As we discussed in last week’s blog post, (Hilltopper’s Train Heroic”) we assess every player through a combine test at the beginning of training camp; but we also test them in a variety of lifts throughout our training season. Just as in the classroom, we teach before testing. Our strength coach and I are certified Olympic weightlifting coaches through USA Weightlifting, and I would encourage anyone interested in teaching the Olympic lifts to earn a certification. Learning and teaching lifts correctly maximizes both athletic performance and athletes’ safety.
The techniques for all of these lifts have been taught to the players through a teaching progression at the start of the season and reinforced during in-season training. We believe the Hang Clean and the dumbbell 1 arm Snatch and Jerk enable our athletes to train the benefits of functional power through the extension of the ankles, knees and hips known in O-Lifts as “Triple Extension” while doing so safely.
We test the week before Winter break, the week before Spring break and the last week before graduation week. This week is our first testing week. The tests give us a baseline for younger players allowing us to measure growth through future tests. Tests also allow us to compare results by position group, year in school, veterans and rookies, starters and non-starters. The results will also identify weaknesses and allow us to alter program design as we phase through the off-season’s natural breaks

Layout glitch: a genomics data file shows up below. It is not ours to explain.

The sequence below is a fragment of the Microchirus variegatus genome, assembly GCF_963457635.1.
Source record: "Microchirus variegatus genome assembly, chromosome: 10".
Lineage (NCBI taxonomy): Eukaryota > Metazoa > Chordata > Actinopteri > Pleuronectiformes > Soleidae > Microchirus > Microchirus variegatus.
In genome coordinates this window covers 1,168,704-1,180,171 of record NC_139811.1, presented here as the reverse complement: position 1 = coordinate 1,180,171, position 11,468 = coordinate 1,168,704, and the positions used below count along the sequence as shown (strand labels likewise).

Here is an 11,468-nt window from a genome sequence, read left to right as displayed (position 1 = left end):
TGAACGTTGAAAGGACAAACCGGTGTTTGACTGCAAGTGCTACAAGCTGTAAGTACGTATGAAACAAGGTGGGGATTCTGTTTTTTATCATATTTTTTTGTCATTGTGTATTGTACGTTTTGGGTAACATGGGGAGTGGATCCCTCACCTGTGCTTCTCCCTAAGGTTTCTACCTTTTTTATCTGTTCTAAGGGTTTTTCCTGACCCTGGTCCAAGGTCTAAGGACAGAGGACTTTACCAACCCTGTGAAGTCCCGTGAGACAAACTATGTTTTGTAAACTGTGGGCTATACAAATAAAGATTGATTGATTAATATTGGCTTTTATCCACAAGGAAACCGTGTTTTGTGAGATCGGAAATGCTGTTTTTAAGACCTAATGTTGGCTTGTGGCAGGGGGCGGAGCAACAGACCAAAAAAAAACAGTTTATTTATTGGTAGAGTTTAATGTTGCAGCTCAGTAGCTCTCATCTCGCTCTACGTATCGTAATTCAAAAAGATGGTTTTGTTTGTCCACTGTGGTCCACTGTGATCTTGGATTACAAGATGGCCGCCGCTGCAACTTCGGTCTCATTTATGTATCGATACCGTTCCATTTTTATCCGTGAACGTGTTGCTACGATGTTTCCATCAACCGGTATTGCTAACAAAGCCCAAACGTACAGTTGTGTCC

Testing in athletic performance training is as important as testing in the classroom. Academic testing measures learning progress, evaluates the effectiveness of curriculum, and provides both student and teacher with feedback to see that they are on course to achieve their goals. Strength testing provides the same information. Testing only once or twice a year is akin to a teacher only giving a final exam.
We do a 1 Rep Max for the Olympic lifts since the athletes are not lifting very heavy weights (relatively speaking). We do a 3 Rep Max for the Power lifts to use a lighter weight and minimize risk of injury. Over the years we’ve seen players who commit to the program realize solid progress and subsequently reinforce personal motivation as well as encouraging teammates to do the same.
Coach Rich Alercio is available to discuss coaching philosophy, X’s & O’s, or teach his O-Line “techniques in the trenches.” Contact Coach at firstname.lastname@example.org and share http://www.olineskills.com with your colleagues and friends. Thanks for supporting this blog and joining our conversations, and as always, thanks for your time!